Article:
That illusion only works from a single vantage point when viewed monoscopically, which is why it's such a powerful effect when viewed on a computer screen. In person it would look like a pretty picture (from one vantage point only) but it would not appear to be three dimensional because your stereoscopic vision and cues from the rest of the surrounding environment, as well as your view as you approach the painting, would prevent the illusionary 3d interpretation of the image from ever taking hold in your mind.

      September 9, 2010 at 10:14 pm | Report abuse |
    • David Schultz

      That illusion only works from a single vantage point when viewed monoscopically, which is why it's such a powerful effect when viewed on a computer screen. In person it would look like a pretty picture (from one vantage point only) but it would not appear to be three dimensional because your stereoscopic vision and cues from the rest of the surrounding environment would prevent the illusionary 3d interpretation of the image from ever taking hold in your mind.

      September 9, 2010 at 10:17 pm | Report abuse |
    • Robert Haas

      Speed Bumps. simple, safer and sturdy

      September 10, 2010 at 8:45 am | Report abuse |
  11. Troy

    what about if someone drives over the illusion only to realize after it wasn't an illusion....

    this is like the story about the boy who cried wolf. if you put too many drawings of kids on the road, people will think they are always drawings, and one day will run over a kid.

    September 9, 2010 at 7:53 pm | Report abuse |
  12. jose

    Better Idea, put a series of speed bumps and elevated roadways through the school zone that limit speed people can drive through without tearing up their cars. Well posted limits and then have a wrecker standing by to tow busted up cars away for a couple hundred buck a pop.

    September 9, 2010 at 7:55 pm | Report abuse |
    • Coaster

      This has always been my favorite solution. My neighborhood's HOA natzis won't put those elevated speed humps, or, speed regulators in because, they said, emergency vehicles might be damaged driving over them. Apparently, the emergency vehicles that respond to the surrounding neighborhoods, that have had them in place for years and years, are different than the ones that respond to my neighborhood. /sarcasm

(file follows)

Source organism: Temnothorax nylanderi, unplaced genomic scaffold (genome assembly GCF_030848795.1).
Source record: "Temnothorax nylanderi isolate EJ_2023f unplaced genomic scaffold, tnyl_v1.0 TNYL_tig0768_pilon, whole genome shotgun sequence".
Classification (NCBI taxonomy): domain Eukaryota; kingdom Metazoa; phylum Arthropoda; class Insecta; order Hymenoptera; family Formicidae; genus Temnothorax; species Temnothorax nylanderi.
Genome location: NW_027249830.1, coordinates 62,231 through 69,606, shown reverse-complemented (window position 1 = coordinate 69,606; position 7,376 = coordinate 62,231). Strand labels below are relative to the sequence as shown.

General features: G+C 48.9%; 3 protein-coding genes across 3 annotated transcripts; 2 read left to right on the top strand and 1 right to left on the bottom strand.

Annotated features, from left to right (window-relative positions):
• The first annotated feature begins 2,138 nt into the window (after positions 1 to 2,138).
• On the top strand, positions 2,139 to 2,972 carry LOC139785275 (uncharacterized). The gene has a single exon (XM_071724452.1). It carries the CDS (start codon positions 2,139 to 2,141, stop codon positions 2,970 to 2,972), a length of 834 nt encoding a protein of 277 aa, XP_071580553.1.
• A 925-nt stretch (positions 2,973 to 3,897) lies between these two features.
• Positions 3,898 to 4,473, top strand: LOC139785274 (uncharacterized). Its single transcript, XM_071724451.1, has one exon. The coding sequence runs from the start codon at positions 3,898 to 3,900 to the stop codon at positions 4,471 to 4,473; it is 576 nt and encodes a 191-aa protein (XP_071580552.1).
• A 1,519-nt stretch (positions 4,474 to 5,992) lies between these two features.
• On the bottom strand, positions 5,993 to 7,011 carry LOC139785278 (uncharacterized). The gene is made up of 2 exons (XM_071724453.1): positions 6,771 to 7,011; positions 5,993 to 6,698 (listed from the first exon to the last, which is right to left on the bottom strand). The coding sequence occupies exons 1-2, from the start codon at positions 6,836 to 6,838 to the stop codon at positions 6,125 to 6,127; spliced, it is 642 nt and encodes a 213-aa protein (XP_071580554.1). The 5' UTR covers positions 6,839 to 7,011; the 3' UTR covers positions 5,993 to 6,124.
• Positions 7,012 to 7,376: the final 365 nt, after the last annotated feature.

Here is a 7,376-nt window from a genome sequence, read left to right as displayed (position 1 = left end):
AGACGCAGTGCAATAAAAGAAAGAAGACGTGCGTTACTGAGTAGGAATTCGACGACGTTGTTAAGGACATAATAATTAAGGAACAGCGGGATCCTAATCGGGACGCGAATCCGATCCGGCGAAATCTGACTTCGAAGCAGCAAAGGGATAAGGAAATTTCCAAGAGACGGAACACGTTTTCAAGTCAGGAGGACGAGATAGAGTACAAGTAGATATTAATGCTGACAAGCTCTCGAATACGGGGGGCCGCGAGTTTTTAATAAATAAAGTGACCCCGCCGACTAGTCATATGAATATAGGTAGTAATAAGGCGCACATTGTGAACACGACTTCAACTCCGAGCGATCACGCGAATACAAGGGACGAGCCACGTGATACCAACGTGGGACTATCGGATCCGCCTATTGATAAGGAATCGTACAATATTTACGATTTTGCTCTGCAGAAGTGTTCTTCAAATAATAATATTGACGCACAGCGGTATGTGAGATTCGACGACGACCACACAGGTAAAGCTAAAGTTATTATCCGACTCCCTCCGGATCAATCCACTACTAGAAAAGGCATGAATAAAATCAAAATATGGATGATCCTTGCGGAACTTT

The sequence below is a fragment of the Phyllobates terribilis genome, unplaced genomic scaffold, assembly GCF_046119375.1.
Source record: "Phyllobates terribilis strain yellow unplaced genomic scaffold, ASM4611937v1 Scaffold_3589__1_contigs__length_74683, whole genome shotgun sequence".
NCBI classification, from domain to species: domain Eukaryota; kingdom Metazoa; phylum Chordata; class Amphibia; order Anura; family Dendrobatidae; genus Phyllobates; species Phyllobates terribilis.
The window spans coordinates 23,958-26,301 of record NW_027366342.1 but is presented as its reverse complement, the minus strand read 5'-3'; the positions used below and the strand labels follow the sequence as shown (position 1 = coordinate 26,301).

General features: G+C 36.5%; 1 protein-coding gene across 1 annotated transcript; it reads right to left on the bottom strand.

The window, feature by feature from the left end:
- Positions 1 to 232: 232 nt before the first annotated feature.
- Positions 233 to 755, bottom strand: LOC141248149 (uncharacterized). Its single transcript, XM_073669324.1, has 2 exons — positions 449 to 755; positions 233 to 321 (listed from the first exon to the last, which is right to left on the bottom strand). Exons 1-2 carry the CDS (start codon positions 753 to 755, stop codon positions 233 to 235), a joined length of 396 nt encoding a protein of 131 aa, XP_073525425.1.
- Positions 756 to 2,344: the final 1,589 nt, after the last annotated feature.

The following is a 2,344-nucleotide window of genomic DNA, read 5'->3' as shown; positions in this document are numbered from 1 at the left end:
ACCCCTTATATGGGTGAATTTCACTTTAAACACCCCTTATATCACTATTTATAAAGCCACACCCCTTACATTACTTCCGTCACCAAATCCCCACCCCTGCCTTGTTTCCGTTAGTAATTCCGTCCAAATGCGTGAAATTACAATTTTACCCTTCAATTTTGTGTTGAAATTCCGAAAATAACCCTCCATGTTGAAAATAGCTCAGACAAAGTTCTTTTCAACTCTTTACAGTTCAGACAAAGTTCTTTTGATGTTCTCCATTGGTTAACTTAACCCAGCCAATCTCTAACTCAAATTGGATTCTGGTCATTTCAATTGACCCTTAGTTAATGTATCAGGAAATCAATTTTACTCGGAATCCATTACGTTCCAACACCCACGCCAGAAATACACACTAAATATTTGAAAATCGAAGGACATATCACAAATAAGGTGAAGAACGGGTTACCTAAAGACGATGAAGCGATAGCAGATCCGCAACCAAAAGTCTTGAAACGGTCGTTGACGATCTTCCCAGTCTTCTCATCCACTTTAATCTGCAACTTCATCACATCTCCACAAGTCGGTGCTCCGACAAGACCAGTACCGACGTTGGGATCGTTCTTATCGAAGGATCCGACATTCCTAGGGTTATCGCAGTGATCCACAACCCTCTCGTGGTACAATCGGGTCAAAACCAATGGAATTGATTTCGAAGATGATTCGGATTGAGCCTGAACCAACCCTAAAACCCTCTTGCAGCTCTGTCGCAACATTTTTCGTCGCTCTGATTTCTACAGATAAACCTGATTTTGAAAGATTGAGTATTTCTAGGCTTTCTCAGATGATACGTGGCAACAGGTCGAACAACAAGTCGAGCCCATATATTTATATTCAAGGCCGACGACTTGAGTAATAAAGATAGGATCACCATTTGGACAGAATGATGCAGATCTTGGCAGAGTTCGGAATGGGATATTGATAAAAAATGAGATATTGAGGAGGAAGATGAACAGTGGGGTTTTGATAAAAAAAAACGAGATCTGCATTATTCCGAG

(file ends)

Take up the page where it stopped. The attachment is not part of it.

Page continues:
September 9, 2010 at 9:26 pm | Report abuse |
    • Coaster

      Oh yes, and I like the wrecker standing by, too. Boosting employment opportunities !

      September 9, 2010 at 9:27 pm | Report abuse |
    • jose

      Or incorporate a speed camera with pop up spike strips. No issue of who was driving the speeding vehicle. " More employment for wrecker drivers also".

      September 9, 2010 at 9:58 pm | Report abuse |
  13. trbnrocks

    For those of you complaining that people will get used to it and someday hit a real child, the article says they are only leaving it up for a week.

    September 9, 2010 at 7:56 pm | Report abuse |
  14. hugh

    This must be the dumbest idea in the world.
    Essentially, in the beginning, people will see these things and heart rates will elevate, adrenaline will surge, and decisions will become urgent. It will likely result in reduced speed, but also probably some erratic corrections of velocity.
    Later, however, when the campaign is mature, some little girl dressed in blue will be flattened while getting her ball off the street because some moron with only mediocre vision will think it is an optical illusion. She may be flattened at under 20kph, but she will be flat...

    September 9, 2010 at 7:56 pm | Report abuse |
    • Kelle711

      It's a school zone. How fast are these people driving?

      September 9, 2010 at 10:10 pm | Report abuse |
  15. Brad

    LOL I love it this is so stupid I cant wait tell someone decides that oh well its just a 3-D kid and doesnt bother stopping and kills a kid boy wont they feel stupid for putting that on the ground then way to go stupid.

    September 9, 2010 at 7:57 pm | Report abuse |
1 2 3 4 5 6 7 8 9 10 11 12 13 14 15 16 17 18 19 20 21 22 23 24 25 26